Other Modern: The Moriarty Chasuble of Downside Abbey

One of the contemporary (but traditional) chasubles coming out of the sacristy of Downside Abbey that has always interested me is the so-called "Moriarty chasuble."  This particular chasuble is a clear byproduct of the very best of the monastic school of the Liturgical Movement, having been made by the nuns of Stanbrook Abbey sometime in the mid 20th century or thereabouts.

Here is a view of the chasuble in liturgical use, coming by way of the Latin Mass Society of England and Wales.

This next photo will show a bit more detail of the front of the chasuble, taken from the book, Downside Abbey: An Architectural History by Dom Aiden Bellenger.

Photo: Paul Barker
You can see that the front orphrey contains an image of the Blessed Virgin Mary, using her mantle to shield the saints. On the backside is an image of Christ the High Priest.  (As an interesting side note, the figure of Christ originally had a thumb and five fingers.)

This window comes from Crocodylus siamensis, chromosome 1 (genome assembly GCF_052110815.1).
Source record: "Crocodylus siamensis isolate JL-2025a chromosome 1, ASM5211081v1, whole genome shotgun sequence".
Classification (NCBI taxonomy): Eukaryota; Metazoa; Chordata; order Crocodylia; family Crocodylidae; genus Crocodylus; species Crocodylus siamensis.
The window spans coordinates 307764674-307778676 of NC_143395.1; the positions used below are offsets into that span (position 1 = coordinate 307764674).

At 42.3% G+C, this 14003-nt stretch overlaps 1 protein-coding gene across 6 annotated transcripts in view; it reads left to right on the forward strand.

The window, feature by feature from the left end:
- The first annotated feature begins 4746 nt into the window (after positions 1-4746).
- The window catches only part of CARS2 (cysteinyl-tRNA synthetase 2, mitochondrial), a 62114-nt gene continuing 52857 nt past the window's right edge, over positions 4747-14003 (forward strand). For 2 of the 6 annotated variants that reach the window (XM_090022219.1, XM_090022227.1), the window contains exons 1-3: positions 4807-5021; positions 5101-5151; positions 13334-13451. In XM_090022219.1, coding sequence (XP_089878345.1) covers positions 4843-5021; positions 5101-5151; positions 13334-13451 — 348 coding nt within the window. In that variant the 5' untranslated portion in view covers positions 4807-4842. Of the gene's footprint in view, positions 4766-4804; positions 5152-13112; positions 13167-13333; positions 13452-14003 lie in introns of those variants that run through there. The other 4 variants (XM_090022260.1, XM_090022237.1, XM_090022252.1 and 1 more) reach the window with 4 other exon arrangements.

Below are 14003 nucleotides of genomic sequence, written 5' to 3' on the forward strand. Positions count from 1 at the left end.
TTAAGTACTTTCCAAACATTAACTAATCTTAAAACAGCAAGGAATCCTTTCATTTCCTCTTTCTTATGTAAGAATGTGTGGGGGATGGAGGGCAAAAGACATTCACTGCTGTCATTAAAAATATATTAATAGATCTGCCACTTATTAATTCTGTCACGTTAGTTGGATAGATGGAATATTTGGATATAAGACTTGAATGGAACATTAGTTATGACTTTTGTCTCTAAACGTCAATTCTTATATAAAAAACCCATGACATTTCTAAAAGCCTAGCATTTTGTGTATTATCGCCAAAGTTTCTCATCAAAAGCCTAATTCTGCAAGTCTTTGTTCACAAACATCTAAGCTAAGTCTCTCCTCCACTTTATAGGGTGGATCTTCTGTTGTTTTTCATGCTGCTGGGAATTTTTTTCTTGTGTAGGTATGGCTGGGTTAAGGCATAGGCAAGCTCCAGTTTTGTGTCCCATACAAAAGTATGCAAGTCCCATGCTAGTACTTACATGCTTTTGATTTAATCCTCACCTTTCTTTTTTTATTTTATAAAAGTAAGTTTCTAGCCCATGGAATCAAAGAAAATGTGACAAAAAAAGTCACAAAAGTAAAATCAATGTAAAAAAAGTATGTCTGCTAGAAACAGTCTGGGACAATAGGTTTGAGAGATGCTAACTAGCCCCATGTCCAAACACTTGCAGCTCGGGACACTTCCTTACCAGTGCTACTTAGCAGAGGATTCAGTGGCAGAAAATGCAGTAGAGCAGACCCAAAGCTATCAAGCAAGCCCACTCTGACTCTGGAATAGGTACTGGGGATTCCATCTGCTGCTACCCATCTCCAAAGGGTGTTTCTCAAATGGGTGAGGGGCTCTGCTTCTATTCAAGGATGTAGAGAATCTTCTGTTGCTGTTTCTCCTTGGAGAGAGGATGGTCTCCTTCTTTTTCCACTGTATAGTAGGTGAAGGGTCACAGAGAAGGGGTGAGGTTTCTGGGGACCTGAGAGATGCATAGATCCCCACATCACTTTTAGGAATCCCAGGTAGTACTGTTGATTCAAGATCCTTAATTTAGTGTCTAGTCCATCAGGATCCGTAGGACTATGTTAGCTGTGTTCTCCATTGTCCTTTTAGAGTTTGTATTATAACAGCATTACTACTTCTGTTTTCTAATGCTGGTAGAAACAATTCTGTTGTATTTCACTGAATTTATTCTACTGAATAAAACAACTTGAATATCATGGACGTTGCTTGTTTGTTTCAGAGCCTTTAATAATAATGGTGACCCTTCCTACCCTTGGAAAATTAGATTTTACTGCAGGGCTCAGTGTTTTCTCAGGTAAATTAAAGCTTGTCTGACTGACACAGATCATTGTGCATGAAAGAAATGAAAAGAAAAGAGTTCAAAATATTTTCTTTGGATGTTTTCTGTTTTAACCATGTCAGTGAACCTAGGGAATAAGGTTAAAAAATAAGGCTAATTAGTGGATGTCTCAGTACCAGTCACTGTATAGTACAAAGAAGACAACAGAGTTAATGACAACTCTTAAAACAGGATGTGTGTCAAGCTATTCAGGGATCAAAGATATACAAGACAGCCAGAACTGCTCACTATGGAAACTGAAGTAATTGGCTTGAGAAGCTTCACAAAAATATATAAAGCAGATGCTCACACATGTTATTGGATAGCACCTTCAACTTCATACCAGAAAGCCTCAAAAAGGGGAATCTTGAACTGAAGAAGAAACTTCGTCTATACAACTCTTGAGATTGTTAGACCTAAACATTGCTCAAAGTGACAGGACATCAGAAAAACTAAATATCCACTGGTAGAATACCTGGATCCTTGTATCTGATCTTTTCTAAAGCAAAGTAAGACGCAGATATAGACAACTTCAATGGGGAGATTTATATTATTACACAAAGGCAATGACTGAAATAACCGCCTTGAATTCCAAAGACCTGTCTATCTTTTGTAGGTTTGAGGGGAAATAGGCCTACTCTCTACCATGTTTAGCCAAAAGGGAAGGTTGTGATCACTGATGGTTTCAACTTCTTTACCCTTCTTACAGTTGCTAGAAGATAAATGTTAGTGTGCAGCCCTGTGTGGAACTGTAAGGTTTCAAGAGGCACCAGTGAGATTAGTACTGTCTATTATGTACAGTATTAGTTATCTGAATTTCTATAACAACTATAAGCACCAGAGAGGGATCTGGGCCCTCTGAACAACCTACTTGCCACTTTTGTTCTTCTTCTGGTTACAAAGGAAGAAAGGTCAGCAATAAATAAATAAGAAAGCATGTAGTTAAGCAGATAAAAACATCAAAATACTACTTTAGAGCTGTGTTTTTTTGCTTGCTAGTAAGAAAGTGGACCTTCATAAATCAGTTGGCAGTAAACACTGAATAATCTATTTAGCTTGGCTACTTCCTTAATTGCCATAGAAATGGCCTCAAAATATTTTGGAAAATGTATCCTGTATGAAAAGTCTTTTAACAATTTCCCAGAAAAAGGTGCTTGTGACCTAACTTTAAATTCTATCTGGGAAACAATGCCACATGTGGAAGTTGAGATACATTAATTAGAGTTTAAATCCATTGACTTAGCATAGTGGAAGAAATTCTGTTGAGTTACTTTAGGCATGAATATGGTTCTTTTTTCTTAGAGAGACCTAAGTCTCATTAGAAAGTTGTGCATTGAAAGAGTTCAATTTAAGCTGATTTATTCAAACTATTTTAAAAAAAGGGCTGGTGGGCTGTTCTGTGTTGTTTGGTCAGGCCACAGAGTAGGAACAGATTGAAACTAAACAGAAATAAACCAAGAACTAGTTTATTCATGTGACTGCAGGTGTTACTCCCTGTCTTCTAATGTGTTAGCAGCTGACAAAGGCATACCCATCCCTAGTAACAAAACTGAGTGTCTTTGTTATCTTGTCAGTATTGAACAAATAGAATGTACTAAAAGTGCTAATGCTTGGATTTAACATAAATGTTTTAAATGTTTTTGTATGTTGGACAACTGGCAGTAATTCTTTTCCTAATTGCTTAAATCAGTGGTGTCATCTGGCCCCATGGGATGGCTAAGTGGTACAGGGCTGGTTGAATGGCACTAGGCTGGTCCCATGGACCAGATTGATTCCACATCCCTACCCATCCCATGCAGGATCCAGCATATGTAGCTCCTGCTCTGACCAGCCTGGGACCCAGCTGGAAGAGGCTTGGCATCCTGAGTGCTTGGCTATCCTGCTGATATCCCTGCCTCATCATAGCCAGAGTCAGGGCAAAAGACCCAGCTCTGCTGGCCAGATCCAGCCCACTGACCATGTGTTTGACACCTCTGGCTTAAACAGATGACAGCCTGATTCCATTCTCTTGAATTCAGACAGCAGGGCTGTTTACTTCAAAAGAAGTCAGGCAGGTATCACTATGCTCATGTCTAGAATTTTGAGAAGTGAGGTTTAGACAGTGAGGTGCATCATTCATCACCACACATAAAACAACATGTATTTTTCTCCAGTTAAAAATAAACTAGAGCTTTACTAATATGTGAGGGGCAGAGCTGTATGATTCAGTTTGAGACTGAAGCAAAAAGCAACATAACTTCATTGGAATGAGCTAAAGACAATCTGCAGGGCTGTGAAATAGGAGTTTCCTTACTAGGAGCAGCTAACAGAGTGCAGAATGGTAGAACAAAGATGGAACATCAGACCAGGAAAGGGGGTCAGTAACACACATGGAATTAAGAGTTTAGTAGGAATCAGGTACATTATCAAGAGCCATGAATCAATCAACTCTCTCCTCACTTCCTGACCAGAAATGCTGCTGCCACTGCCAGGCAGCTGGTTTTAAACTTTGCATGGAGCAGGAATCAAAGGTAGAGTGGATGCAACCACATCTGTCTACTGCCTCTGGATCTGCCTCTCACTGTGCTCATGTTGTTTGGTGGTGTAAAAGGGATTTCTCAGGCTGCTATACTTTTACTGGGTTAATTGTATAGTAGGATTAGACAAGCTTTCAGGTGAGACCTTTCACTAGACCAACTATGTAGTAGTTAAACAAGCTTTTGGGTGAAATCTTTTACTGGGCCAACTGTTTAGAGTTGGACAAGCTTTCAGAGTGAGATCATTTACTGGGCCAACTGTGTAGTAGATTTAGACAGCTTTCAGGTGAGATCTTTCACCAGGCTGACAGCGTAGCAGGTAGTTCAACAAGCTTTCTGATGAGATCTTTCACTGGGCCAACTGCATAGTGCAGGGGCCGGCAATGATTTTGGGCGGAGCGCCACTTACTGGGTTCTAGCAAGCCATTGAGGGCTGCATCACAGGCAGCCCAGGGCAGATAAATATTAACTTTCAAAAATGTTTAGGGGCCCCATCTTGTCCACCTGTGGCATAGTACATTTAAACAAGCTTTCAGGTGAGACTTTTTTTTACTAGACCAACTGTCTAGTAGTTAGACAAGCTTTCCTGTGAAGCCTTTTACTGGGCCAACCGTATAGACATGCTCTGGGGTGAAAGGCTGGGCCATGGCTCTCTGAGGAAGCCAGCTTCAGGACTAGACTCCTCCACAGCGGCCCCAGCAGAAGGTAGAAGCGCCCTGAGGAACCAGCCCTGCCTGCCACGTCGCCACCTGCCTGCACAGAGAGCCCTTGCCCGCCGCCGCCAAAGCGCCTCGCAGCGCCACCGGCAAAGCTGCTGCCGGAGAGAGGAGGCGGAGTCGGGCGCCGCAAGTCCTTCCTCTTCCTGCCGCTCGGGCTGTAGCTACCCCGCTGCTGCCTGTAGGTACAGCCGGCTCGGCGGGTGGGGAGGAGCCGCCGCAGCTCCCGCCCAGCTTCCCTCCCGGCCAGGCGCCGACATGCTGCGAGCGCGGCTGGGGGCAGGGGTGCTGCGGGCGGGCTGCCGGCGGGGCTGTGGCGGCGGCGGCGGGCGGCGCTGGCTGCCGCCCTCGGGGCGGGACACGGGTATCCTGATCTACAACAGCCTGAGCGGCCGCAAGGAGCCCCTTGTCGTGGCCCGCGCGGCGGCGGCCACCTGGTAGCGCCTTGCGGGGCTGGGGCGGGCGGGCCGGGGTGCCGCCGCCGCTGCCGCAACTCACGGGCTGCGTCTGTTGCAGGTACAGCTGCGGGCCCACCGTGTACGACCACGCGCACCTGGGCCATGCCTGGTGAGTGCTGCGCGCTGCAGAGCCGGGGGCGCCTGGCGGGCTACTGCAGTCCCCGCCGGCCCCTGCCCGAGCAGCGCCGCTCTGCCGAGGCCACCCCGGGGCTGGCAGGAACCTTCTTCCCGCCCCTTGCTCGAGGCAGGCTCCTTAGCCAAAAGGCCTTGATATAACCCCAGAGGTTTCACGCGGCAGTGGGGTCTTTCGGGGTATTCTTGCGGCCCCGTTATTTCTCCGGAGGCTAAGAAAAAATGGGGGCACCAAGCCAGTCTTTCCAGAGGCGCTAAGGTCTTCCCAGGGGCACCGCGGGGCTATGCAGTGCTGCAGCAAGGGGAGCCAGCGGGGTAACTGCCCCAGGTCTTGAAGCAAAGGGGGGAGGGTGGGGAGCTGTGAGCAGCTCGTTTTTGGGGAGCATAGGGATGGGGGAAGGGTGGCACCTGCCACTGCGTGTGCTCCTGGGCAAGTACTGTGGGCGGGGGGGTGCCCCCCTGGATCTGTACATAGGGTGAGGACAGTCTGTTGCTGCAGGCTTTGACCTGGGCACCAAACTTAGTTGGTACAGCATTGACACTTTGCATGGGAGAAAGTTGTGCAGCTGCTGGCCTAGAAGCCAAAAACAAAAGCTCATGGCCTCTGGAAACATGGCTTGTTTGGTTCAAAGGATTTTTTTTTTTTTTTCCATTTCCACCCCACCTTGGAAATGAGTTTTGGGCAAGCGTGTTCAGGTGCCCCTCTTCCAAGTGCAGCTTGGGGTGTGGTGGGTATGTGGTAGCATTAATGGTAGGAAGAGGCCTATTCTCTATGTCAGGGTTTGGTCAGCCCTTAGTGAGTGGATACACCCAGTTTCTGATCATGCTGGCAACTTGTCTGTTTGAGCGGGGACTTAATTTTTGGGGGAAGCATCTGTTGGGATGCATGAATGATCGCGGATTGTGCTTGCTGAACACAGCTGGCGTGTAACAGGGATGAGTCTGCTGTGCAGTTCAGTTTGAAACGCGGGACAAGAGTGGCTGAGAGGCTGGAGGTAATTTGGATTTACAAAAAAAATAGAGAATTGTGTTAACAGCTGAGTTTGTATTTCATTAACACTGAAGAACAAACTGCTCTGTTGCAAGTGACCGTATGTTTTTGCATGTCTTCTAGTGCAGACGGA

Here is a slightly closer view to give a sense of the orphrey design.  Readers will note that the design is reasonably simple, yet traditional and edifying.

One can see the potentialities here for designs of this sort in other styles and instantiations as well. While the base textile is very much a product of its particular period (with a certain primitivism found therein), the orphrey is the real star of the show here.

To my mind, this example is demonstrative that the real issue that many take with so-called "modern vestments" is less their contemporaneity, nor their nod back to some more distant antiquity; rather, what is at issue is the particular design so many of these take, including their materials, which are often primitive, rustic and without sophistication.  By comparison, this example shows a design which not only contains these qualities of modernity and antiquity, but is also noble and exhibits continuity in its design and is thus worthy of the sacred liturgy. In that regard, it is no surprise that it finds appreciation from a wider audience,  regardless of their own particular preferences stylistically or liturgically.

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